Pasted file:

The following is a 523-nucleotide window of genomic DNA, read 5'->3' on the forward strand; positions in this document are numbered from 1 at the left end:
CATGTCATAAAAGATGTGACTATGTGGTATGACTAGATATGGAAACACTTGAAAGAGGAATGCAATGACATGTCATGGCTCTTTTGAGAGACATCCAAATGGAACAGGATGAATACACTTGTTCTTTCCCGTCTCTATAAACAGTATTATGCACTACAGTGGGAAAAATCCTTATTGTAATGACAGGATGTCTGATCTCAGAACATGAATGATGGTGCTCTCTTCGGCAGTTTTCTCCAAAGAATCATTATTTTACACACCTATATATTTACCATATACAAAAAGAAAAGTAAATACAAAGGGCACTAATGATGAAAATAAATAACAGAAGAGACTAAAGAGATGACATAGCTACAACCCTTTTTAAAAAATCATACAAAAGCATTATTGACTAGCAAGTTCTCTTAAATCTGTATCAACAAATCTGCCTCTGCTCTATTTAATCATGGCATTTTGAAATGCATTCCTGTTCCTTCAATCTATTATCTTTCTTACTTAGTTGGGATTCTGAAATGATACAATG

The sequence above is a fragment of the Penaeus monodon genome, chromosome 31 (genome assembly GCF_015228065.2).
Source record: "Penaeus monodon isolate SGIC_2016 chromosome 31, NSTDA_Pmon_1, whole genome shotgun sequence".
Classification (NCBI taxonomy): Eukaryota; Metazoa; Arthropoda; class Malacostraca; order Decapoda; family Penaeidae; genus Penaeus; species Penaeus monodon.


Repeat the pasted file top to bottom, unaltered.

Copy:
The following is a 523-nucleotide window of genomic DNA, read 5'->3' on the forward strand; positions in this document are numbered from 1 at the left end:
CATGTCATAAAAGATGTGACTATGTGGTATGACTAGATATGGAAACACTTGAAAGAGGAATGCAATGACATGTCATGGCTCTTTTGAGAGACATCCAAATGGAACAGGATGAATACACTTGTTCTTTCCCGTCTCTATAAACAGTATTATGCACTACAGTGGGAAAAATCCTTATTGTAATGACAGGATGTCTGATCTCAGAACATGAATGATGGTGCTCTCTTCGGCAGTTTTCTCCAAAGAATCATTATTTTACACACCTATATATTTACCATATACAAAAAGAAAAGTAAATACAAAGGGCACTAATGATGAAAATAAATAACAGAAGAGACTAAAGAGATGACATAGCTACAACCCTTTTTAAAAAATCATACAAAAGCATTATTGACTAGCAAGTTCTCTTAAATCTGTATCAACAAATCTGCCTCTGCTCTATTTAATCATGGCATTTTGAAATGCATTCCTGTTCCTTCAATCTATTATCTTTCTTACTTAGTTGGGATTCTGAAATGATACAATG

The sequence above is a fragment of the Penaeus monodon genome, chromosome 31 (genome assembly GCF_015228065.2).
Source record: "Penaeus monodon isolate SGIC_2016 chromosome 31, NSTDA_Pmon_1, whole genome shotgun sequence".
Classification (NCBI taxonomy): Eukaryota; Metazoa; Arthropoda; class Malacostraca; order Decapoda; family Penaeidae; genus Penaeus; species Penaeus monodon.